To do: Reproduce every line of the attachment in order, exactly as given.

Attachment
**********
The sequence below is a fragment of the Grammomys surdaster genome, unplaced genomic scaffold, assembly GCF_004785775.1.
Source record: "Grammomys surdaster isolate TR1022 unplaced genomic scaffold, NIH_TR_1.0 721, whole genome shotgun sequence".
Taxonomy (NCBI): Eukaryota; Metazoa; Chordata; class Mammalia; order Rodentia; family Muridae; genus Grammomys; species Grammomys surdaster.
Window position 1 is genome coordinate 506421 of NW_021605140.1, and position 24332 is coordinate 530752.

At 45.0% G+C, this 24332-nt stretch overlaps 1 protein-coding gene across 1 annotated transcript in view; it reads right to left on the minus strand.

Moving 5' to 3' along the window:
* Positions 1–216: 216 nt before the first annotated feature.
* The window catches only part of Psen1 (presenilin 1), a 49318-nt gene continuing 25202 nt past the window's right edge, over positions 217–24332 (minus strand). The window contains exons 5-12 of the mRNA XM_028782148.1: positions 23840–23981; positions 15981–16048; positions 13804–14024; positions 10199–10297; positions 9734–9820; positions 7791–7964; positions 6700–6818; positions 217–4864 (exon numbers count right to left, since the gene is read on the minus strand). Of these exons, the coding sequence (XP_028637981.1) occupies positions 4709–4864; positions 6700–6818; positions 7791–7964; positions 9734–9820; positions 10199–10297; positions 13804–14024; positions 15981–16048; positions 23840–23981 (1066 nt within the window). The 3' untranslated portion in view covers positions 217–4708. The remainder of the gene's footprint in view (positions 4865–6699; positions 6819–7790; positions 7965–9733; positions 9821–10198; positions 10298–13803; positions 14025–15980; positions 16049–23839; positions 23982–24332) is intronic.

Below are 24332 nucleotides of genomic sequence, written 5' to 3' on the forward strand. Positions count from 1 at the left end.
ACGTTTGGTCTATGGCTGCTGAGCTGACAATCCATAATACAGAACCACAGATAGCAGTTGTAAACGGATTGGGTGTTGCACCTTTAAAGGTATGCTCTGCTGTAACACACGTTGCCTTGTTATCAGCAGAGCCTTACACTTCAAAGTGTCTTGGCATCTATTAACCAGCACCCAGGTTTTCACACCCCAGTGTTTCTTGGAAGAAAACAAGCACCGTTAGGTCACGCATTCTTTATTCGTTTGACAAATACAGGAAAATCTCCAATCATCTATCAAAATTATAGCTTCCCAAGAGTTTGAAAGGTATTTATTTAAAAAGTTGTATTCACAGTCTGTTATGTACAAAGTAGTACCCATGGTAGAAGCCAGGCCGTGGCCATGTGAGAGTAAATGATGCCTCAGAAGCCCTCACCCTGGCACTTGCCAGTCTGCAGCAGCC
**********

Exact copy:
The sequence below is a fragment of the Grammomys surdaster genome, unplaced genomic scaffold, assembly GCF_004785775.1.
Source record: "Grammomys surdaster isolate TR1022 unplaced genomic scaffold, NIH_TR_1.0 721, whole genome shotgun sequence".
Taxonomy (NCBI): Eukaryota; Metazoa; Chordata; class Mammalia; order Rodentia; family Muridae; genus Grammomys; species Grammomys surdaster.
Window position 1 is genome coordinate 506421 of NW_021605140.1, and position 24332 is coordinate 530752.

At 45.0% G+C, this 24332-nt stretch overlaps 1 protein-coding gene across 1 annotated transcript in view; it reads right to left on the minus strand.

Moving 5' to 3' along the window:
* Positions 1–216: 216 nt before the first annotated feature.
* The window catches only part of Psen1 (presenilin 1), a 49318-nt gene continuing 25202 nt past the window's right edge, over positions 217–24332 (minus strand). The window contains exons 5-12 of the mRNA XM_028782148.1: positions 23840–23981; positions 15981–16048; positions 13804–14024; positions 10199–10297; positions 9734–9820; positions 7791–7964; positions 6700–6818; positions 217–4864 (exon numbers count right to left, since the gene is read on the minus strand). Of these exons, the coding sequence (XP_028637981.1) occupies positions 4709–4864; positions 6700–6818; positions 7791–7964; positions 9734–9820; positions 10199–10297; positions 13804–14024; positions 15981–16048; positions 23840–23981 (1066 nt within the window). The 3' untranslated portion in view covers positions 217–4708. The remainder of the gene's footprint in view (positions 4865–6699; positions 6819–7790; positions 7965–9733; positions 9821–10198; positions 10298–13803; positions 14025–15980; positions 16049–23839; positions 23982–24332) is intronic.

Below are 24332 nucleotides of genomic sequence, written 5' to 3' on the forward strand. Positions count from 1 at the left end.
ACGTTTGGTCTATGGCTGCTGAGCTGACAATCCATAATACAGAACCACAGATAGCAGTTGTAAACGGATTGGGTGTTGCACCTTTAAAGGTATGCTCTGCTGTAACACACGTTGCCTTGTTATCAGCAGAGCCTTACACTTCAAAGTGTCTTGGCATCTATTAACCAGCACCCAGGTTTTCACACCCCAGTGTTTCTTGGAAGAAAACAAGCACCGTTAGGTCACGCATTCTTTATTCGTTTGACAAATACAGGAAAATCTCCAATCATCTATCAAAATTATAGCTTCCCAAGAGTTTGAAAGGTATTTATTTAAAAAGTTGTATTCACAGTCTGTTATGTACAAAGTAGTACCCATGGTAGAAGCCAGGCCGTGGCCATGTGAGAGTAAATGATGCCTCAGAAGCCCTCACCCTGGCACTTGCCAGTCTGCAGCAGCC